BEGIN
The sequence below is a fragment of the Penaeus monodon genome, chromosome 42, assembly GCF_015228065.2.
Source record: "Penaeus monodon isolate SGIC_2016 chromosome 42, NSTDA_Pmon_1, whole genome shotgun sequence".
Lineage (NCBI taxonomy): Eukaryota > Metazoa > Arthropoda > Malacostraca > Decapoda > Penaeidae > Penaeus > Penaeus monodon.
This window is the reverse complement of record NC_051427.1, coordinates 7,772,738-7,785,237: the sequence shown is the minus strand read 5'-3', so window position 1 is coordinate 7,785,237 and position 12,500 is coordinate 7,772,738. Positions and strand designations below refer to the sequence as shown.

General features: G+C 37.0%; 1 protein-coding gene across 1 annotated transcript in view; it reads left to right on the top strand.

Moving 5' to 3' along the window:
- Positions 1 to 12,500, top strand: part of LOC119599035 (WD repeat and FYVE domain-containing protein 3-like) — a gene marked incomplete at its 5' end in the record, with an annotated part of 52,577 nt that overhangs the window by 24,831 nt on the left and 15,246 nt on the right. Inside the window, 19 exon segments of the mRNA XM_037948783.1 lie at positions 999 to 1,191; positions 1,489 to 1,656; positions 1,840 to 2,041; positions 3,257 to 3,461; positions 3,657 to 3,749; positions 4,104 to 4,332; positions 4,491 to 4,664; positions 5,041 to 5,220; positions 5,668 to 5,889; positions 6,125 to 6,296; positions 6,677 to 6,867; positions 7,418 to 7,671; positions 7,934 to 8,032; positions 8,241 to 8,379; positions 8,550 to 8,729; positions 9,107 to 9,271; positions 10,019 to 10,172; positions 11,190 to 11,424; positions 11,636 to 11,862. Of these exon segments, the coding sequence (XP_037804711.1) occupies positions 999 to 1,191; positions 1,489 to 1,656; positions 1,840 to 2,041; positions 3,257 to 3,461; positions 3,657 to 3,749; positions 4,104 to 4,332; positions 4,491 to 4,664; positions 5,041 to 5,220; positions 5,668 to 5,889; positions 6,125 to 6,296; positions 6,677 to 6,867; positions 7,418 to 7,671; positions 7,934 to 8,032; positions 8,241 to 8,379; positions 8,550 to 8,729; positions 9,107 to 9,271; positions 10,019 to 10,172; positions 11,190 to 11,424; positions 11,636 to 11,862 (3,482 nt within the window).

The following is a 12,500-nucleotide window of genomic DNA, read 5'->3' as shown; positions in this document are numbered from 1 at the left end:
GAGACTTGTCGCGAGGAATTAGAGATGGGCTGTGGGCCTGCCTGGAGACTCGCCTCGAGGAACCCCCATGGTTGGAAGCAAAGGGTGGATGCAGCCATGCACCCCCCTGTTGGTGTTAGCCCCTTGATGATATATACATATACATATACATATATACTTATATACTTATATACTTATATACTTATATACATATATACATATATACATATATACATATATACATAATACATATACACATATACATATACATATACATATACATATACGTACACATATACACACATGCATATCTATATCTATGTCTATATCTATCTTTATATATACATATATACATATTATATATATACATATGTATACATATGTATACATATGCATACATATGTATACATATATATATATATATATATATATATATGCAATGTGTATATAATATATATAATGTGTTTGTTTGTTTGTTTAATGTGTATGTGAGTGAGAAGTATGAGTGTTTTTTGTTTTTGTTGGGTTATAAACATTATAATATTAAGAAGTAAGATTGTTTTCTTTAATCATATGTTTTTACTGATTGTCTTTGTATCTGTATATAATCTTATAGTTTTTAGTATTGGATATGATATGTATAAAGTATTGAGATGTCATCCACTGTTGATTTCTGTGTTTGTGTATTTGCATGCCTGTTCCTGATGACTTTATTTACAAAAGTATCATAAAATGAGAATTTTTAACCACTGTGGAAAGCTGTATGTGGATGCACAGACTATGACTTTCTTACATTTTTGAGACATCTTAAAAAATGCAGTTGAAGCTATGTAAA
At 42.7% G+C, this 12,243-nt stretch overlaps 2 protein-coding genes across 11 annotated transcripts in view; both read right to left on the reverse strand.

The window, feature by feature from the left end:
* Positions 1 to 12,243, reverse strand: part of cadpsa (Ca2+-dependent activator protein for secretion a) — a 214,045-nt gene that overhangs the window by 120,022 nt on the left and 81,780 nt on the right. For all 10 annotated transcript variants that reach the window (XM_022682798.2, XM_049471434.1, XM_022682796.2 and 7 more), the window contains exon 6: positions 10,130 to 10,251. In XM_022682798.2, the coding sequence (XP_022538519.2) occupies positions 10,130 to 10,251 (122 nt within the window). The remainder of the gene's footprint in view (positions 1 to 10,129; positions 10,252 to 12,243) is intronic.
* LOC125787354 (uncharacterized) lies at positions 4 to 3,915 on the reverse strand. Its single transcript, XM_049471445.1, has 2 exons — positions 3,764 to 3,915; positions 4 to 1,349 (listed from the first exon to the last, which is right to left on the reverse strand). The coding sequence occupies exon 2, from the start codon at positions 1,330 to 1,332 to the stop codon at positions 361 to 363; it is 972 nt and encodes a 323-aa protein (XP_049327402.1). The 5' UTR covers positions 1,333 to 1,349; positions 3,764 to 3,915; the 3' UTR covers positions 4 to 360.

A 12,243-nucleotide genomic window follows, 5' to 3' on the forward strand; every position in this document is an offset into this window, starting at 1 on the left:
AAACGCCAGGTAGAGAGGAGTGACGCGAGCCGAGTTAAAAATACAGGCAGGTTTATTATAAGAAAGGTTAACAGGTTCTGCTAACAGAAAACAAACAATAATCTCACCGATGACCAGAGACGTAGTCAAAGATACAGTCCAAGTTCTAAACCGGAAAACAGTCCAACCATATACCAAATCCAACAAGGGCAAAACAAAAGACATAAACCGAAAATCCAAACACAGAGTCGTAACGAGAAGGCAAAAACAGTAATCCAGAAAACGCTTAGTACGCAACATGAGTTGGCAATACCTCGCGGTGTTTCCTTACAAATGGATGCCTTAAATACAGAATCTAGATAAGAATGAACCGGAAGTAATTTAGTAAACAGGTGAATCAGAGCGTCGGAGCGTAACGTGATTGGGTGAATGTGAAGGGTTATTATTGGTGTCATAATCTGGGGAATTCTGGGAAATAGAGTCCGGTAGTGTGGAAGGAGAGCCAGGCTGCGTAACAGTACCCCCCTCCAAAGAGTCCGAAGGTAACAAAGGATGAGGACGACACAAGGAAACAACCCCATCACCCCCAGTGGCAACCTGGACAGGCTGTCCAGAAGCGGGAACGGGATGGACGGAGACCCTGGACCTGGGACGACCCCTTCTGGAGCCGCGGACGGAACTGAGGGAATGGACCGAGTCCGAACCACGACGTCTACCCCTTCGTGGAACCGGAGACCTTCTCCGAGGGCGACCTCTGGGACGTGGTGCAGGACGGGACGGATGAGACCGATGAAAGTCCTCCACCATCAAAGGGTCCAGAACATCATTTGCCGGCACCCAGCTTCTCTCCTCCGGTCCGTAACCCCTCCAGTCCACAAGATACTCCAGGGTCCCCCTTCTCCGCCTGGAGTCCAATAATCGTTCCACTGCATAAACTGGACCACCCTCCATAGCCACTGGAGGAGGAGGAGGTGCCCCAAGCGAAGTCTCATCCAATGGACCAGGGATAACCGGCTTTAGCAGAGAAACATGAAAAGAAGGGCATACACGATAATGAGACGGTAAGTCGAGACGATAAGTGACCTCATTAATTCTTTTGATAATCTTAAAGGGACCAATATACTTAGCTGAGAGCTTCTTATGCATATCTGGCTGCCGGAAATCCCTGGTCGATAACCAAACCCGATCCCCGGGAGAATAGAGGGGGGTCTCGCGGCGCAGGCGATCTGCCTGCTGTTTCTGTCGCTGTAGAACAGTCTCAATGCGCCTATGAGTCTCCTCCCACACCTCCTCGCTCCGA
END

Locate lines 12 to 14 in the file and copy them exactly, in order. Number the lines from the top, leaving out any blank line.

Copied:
* Positions 1 to 12,243, reverse strand: part of cadpsa (Ca2+-dependent activator protein for secretion a) — a 214,045-nt gene that overhangs the window by 120,022 nt on the left and 81,780 nt on the right. For all 10 annotated transcript variants that reach the window (XM_022682798.2, XM_049471434.1, XM_022682796.2 and 7 more), the window contains exon 6: positions 10,130 to 10,251. In XM_022682798.2, the coding sequence (XP_022538519.2) occupies positions 10,130 to 10,251 (122 nt within the window). The remainder of the gene's footprint in view (positions 1 to 10,129; positions 10,252 to 12,243) is intronic.
* LOC125787354 (uncharacterized) lies at positions 4 to 3,915 on the reverse strand. Its single transcript, XM_049471445.1, has 2 exons — positions 3,764 to 3,915; positions 4 to 1,349 (listed from the first exon to the last, which is right to left on the reverse strand). The coding sequence occupies exon 2, from the start codon at positions 1,330 to 1,332 to the stop codon at positions 361 to 363; it is 972 nt and encodes a 323-aa protein (XP_049327402.1). The 5' UTR covers positions 1,333 to 1,349; positions 3,764 to 3,915; the 3' UTR covers positions 4 to 360.

A 12,243-nucleotide genomic window follows, 5' to 3' on the forward strand; every position in this document is an offset into this window, starting at 1 on the left: